You can’t push movies into a genre that doesn’t fit just because you decide you want to. Torture porn movies are not slasher movies. Jason Vorhees and Michael Myers are not the same as the guys in Hostel. The two part slasher episode was much better than the zombie episode since they were able to delve deeper, but can everyone just move on from Scream already? It was the first meta-horror movie. Super. There have been many since that were just as good. If we’re gonna start down the Scream path why can’t we talk about The Final Girls and The Cabin in the Woods? It seems like he could have arranged things better so that these kinds of movies were included because they changed things for movies too. But back to my beef with the torture porn. I don’t mind it, but you can’t compare Hostel to an Asian gag-fest like Old Boy or Audition. The torture porn sub-category he creates under the slasher genre only talks about Saw and Hostel. I get it, you made Hostel. If you’re such a big horror fan though you might want to treat your show a little bit more like you’re a fan rather than a filmmaker who’s also a fan. You’re not plugging anything so stop with the clips of your own movies. Saw had like 450 sequels while Hostel had two. And if you’re that into torture porn then you should really put it with body horror, make a stand-alone episode, and include just about every Cronenberg movie ever made.
Ignoring the greats to talk about the mediocres. The possession episode not only leaves out The Taking of Deborah Logan (I’m giving you the name again in case you missed it the first time, but haven’t watched it yet), but also Demons (once again leaving the Italians high and dry), and The Amityville Horror. They could have spent too much time on The Exorcist to leave room for that stuff, but I honestly found The Exorcist kind of boring. I don’t discount it’s influence, but when there are hundreds of movies you could talk about why spend so much time on just one? Going back to my issue with the zombie episode: if you’re not going to spend any time on the old zombie movies then at least give a minute to the Zombi series. It’s certainly as good as anything else of it’s time.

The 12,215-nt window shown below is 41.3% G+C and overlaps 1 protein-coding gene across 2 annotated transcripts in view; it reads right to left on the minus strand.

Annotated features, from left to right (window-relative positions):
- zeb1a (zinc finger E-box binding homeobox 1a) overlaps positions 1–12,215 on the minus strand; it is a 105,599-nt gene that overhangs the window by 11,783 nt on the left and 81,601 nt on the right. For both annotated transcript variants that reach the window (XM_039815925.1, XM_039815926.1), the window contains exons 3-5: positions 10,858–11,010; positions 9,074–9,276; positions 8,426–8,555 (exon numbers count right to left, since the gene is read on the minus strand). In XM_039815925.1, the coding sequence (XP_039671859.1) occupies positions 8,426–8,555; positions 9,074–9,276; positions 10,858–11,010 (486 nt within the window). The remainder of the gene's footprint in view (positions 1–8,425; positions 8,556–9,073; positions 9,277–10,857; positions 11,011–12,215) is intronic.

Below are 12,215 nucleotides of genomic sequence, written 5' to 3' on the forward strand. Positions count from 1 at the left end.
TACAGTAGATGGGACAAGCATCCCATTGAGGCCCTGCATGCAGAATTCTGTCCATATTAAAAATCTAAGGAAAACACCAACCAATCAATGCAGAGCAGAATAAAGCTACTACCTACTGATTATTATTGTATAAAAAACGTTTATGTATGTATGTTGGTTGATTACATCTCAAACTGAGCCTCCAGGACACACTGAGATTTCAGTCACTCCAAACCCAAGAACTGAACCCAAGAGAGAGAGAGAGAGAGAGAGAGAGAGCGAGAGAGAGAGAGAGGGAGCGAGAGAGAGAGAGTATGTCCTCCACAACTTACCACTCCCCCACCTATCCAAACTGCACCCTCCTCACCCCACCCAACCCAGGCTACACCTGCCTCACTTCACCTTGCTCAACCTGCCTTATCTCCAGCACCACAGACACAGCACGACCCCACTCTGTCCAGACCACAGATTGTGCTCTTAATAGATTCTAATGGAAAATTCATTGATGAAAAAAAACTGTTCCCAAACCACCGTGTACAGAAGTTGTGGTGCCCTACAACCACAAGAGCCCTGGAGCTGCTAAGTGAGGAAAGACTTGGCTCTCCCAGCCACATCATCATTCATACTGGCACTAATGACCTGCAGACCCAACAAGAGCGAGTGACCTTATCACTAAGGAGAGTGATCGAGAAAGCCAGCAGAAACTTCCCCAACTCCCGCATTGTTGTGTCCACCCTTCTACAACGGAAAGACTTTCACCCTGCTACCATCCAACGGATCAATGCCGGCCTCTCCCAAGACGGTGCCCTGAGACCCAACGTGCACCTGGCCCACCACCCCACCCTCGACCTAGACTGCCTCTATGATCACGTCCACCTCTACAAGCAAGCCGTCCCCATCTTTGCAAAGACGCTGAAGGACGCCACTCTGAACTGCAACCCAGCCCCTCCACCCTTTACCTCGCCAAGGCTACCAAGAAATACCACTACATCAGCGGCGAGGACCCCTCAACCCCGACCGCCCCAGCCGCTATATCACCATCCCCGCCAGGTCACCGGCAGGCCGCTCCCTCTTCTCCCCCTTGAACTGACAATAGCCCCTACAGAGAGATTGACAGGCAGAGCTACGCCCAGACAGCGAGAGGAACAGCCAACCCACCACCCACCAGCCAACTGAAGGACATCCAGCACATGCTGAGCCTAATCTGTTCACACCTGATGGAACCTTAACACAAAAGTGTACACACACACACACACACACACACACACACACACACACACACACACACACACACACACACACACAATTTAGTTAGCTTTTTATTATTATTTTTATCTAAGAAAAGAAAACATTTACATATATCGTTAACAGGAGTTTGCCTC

Make your own sub-genres if the ones that exist don’t fit what you’re doing. Much like the body horror or torture porn sub-genres I think that horror-comedy really is kind of it’s own thing now. That’s where you could give Shaun of the Dead, The Cabin in the Woods, The Evil Dead trilogy, the Return of the Living Dead series, and many more their due. I LOVE The Evil Dead, but should it be with the possession movies or should it be with the horror-comedies? You guys know the answer. And while you’re at it give movies like Jennifer’s Body and other girl-powered themed horror movies a place to live. I just know that I got tired as shit of hearing the word “misogyny” or any of it’s derivatives during the slasher movie episode. A women-power episode that I could skip would be great for me.
While I think Eli Roth is probably a douche-hole who likes the sound of his own voice too much I also think he knows a thing or two about horror. His attempt at a “history” show isn’t bad, and I’m going to watch the last two episodes, but a true history would just have something more. I’d like to hear from people besides Eli Roth’s friends and idols. “Send more historians” to paraphrase a zombie from Return of the Living Dead. And if we could manage without so much Rob Zombie that’d be fine with me too.